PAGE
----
Which statistical test?

I am interested in investigating the impact of the localization of malignant lung tumors on the pattern of lymph node metastases. The localization of the lung tumor is a categorical independent variable divided in upper lobe, middle lobe and lower lobe. The only way I can think of to investigate this research question is to consider the dependent variable (divided in eg intrapulmonary lymph nodes, mediastinal lymph nodes, extrathoracic lymph nodes,...) also categorical and thus use a chi squared test for statistical analysis.

My question is if there is a better way to investigate the impact of the localization of malignant tumors on the pattern of lymph node metastases.
The order of the lymph node metastases might differ depending on the localization of the primary tumor, so I don't think we can consider it an ordinal variable.

I want to predict the pattern of lymph node metastases. For example: primary lung tumors of the upper lobe metastasise typically to extrathoracic lymph nodes, to intrapulmonary lymph nodes, but not to mediastinal lymph nodes, while tumors of the middle lobe typically metastasise to intrapulmonary lymph nodes, to mediastinal lymph nodes and least frequent to extrathoracic lymph nodes.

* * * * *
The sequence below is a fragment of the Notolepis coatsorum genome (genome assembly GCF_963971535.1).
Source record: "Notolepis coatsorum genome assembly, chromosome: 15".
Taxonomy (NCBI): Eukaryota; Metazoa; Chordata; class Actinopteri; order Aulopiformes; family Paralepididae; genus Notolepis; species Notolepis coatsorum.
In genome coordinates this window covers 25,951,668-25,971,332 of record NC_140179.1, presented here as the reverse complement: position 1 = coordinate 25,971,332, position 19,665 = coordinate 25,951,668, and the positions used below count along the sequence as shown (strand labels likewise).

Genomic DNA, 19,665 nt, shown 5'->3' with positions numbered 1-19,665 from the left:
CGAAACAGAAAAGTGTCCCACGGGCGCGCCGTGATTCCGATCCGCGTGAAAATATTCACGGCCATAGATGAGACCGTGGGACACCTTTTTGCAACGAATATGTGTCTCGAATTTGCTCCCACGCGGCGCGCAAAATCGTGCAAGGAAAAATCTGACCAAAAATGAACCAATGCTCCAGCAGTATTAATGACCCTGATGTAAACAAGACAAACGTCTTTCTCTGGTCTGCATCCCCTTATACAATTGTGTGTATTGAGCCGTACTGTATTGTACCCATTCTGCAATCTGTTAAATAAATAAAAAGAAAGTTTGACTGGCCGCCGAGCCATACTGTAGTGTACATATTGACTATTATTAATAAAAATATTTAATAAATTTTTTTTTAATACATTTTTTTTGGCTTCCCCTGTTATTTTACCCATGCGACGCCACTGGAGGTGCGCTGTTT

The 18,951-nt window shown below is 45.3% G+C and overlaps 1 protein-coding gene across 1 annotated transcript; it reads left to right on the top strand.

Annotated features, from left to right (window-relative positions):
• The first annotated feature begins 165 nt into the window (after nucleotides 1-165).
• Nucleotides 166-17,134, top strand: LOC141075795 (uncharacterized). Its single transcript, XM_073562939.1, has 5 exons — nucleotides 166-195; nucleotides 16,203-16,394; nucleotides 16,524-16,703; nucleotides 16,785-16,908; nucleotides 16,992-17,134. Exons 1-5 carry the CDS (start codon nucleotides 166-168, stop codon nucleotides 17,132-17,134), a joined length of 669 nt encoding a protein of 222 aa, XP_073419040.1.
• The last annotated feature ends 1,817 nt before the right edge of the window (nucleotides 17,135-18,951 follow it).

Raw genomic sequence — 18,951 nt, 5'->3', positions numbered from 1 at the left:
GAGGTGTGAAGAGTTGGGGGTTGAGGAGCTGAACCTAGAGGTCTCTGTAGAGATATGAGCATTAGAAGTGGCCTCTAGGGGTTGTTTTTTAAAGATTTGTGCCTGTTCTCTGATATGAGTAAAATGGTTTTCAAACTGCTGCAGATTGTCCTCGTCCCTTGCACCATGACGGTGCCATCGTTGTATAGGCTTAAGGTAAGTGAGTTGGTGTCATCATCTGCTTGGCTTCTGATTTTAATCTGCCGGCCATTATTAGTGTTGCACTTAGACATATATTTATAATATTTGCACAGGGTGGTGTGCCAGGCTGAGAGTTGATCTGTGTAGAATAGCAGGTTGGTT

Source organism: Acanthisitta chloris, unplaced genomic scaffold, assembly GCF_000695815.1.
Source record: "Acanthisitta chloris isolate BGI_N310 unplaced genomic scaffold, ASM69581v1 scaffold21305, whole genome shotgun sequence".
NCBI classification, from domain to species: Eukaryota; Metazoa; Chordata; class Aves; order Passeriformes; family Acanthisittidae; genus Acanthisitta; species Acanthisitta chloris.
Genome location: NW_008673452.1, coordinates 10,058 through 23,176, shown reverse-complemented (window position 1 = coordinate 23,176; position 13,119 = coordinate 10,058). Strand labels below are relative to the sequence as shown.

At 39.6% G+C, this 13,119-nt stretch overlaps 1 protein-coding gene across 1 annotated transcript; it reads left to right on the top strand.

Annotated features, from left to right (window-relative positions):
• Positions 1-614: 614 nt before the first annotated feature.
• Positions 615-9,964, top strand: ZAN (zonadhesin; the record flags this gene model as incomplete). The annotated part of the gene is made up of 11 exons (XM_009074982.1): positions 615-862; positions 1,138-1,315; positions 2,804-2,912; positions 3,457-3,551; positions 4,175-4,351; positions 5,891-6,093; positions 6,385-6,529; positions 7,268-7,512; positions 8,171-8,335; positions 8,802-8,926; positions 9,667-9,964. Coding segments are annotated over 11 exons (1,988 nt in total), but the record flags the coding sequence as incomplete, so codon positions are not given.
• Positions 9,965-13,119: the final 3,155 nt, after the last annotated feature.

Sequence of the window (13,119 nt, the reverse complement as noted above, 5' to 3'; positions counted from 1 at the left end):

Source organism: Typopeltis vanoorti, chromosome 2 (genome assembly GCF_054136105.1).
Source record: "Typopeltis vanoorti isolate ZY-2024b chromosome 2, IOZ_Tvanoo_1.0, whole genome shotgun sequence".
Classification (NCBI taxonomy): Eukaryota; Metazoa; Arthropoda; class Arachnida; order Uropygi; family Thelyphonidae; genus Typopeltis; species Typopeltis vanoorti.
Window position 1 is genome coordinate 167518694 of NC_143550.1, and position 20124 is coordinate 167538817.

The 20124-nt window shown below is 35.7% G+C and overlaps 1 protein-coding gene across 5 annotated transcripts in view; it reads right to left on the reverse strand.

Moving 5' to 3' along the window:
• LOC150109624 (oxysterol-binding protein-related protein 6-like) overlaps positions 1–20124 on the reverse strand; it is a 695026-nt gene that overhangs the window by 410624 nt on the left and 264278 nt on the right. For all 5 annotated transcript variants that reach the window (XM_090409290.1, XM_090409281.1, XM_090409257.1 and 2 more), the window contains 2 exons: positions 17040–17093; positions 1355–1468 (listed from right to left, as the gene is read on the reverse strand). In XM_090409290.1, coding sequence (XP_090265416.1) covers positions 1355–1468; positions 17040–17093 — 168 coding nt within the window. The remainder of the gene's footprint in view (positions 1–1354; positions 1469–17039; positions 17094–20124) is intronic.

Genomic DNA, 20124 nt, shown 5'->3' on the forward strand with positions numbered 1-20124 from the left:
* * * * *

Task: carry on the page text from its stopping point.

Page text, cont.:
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TS Contributor
So you will have about 8 patients per cell, on average, in a 2*8 table,
and I suppose there will be a number cells with expected (not actual) frequencies
below 5, which will distort the Chi² test. So maybe there is a way to reduce the
number of categories for metastatses, based on theoretical considerations
(i.e. before looking at the data)?

Moreover, if each patient can have multiple metastases, (dependent observations),
then the Chi² for independent observations cannot be used at all.

With kind regards